Lessons from a Three-Year Old
Even before I was a grandfather (now called Papa), I dreamed of hosting our grandkids at our home for at least one week a year for an adventure-packed, laughter-filled, memory-making event called Camp Nana Papa. It finally happened. Over the past 10 days we have had our three-year old granddaughter, Palmer, and her little one-year old brother, Shepherd, staying with us while their parents have been in Italy. We've also had their "baby cousin", two-month old Rosie-Love, stop in for visits with them at Camp Nana Papa.
It has been an absolute blast!
While I envision bigger adventures as the kids get older, it's been a great week with a trip to a local farm, swimming at the neighborhood pool and "Nana's Nature Walks" in our backyard and beyond. There is a beautiful innocence and simplicity in children. In some ways, they may be more relationally intelligent than a lot of us adults. As I've slowed down and watched them these past several days, I've been reminded of some foundational life lessons from a three-year old. Let me share:
LOVE PASSIONATELY. Seemingly, out of the blue, Palmer will look at one of us and say, "Papa, I love you." Or, "Nana, you are so pretty." Or “Sasa (Aunt Sarah), snuggle me." She's a great role model in the way she is generous with her declarations of love, her words of affirmation and her bids for connection.
ASK FOR HELP. When her little brother, Shep, is trying to play with her by grabbing her doll or invading her space, her parents have taught her to say, "Papa, I need help" or "Shep, I need space." While those words make me smile, I also hope that she's never afraid to ask for help or space when the challenges of life are big or overwhelming.
SAY SORRY. When Palmer is pushing her stroller around in the kitchen, she will accidentally bump into one of us and immediately you hear her sweet little voice say, "Whoops. Sorry Papa!" She is so quick to own her part when she's done something wrong. It's hard to get upset when someone offers a quick and genuine apology.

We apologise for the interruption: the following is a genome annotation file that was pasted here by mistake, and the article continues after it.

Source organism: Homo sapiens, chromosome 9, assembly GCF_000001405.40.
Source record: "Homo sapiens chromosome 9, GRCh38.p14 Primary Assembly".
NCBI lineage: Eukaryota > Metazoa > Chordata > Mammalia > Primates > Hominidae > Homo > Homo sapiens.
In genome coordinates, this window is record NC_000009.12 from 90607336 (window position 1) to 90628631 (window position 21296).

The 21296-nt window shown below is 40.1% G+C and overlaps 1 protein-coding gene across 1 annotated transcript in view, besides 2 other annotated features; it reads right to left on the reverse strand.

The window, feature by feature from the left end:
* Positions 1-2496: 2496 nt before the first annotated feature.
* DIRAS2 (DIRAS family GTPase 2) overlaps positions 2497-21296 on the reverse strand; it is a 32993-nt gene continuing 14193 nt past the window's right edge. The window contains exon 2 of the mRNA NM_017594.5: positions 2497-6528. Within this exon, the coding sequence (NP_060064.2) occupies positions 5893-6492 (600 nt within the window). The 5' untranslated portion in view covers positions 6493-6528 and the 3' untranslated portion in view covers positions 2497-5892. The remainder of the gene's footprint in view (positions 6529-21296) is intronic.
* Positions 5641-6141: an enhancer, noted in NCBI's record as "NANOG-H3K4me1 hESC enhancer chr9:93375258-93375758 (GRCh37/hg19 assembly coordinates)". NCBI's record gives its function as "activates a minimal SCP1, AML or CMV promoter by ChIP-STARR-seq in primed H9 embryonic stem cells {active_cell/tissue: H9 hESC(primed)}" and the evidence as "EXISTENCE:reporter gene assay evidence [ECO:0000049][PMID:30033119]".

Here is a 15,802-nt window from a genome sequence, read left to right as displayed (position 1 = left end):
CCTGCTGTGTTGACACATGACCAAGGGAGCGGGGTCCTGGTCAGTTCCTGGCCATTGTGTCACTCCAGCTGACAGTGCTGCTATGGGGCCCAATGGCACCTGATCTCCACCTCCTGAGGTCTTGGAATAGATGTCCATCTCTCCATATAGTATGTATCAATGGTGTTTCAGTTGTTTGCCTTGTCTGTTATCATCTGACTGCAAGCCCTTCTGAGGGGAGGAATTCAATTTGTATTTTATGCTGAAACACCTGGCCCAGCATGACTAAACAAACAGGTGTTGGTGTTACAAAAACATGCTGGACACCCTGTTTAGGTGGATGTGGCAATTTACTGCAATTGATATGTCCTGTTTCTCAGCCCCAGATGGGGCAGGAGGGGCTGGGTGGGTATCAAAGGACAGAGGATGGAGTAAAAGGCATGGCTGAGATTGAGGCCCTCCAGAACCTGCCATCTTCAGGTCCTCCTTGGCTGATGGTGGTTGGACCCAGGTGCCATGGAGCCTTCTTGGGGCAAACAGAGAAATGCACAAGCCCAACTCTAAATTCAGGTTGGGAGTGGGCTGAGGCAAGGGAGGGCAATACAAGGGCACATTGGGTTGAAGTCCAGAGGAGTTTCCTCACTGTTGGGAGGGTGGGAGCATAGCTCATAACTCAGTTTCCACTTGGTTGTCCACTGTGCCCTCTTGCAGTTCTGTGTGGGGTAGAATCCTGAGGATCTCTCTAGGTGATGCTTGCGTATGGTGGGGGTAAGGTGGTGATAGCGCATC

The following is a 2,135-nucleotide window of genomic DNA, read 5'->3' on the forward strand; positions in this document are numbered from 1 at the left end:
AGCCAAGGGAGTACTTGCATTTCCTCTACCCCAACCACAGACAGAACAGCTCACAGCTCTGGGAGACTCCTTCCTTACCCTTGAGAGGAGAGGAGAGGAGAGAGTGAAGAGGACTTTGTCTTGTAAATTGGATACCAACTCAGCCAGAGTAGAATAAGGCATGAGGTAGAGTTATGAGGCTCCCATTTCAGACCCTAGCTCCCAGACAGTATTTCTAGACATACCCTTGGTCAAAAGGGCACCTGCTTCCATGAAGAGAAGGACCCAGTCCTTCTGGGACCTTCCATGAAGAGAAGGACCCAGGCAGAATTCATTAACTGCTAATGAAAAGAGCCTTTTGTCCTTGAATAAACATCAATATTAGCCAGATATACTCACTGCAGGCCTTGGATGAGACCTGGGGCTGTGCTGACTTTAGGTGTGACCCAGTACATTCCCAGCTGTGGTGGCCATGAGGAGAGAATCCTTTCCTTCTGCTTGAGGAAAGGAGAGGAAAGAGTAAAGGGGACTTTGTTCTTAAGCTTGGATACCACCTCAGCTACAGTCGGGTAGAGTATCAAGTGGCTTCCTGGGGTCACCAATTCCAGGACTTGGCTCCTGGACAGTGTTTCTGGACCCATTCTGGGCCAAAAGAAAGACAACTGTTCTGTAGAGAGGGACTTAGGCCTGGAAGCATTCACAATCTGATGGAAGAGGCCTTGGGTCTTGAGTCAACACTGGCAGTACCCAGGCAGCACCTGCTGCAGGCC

CARE FOR OTHERS. When we visited Gentry farm, Palmer had a chance to feed several goats. The bigger one was constantly butting in to get every ounce of food he could from her little hands. After a few minutes, Palmer stepped back and moved toward the smaller goat and said "Do you want some food, other goat?" She had eyes to see the needs of the little ones.
END EVERY DAY WELL. A couple of nights ago, Palmer had a little problem going down at bedtime. Unusual for her. Confident that she could soothe herself, I stood outside her door to let her "cry it out" a little. After a couple of minutes, I realized that she was asking to sing the Doxology. Yep, this little girl needs to sing the Doxology at night before she can fall asleep. Great words to end a day: Praise God from whom all blessings flow; Praise Him all creatures here below. Praise Him above ye heavenly host; Praise Father, Son and Holy Ghost. Amen.
So, here’s what I learned at Camp Nana Papa this year: When I grow up, I want to be like Palmer.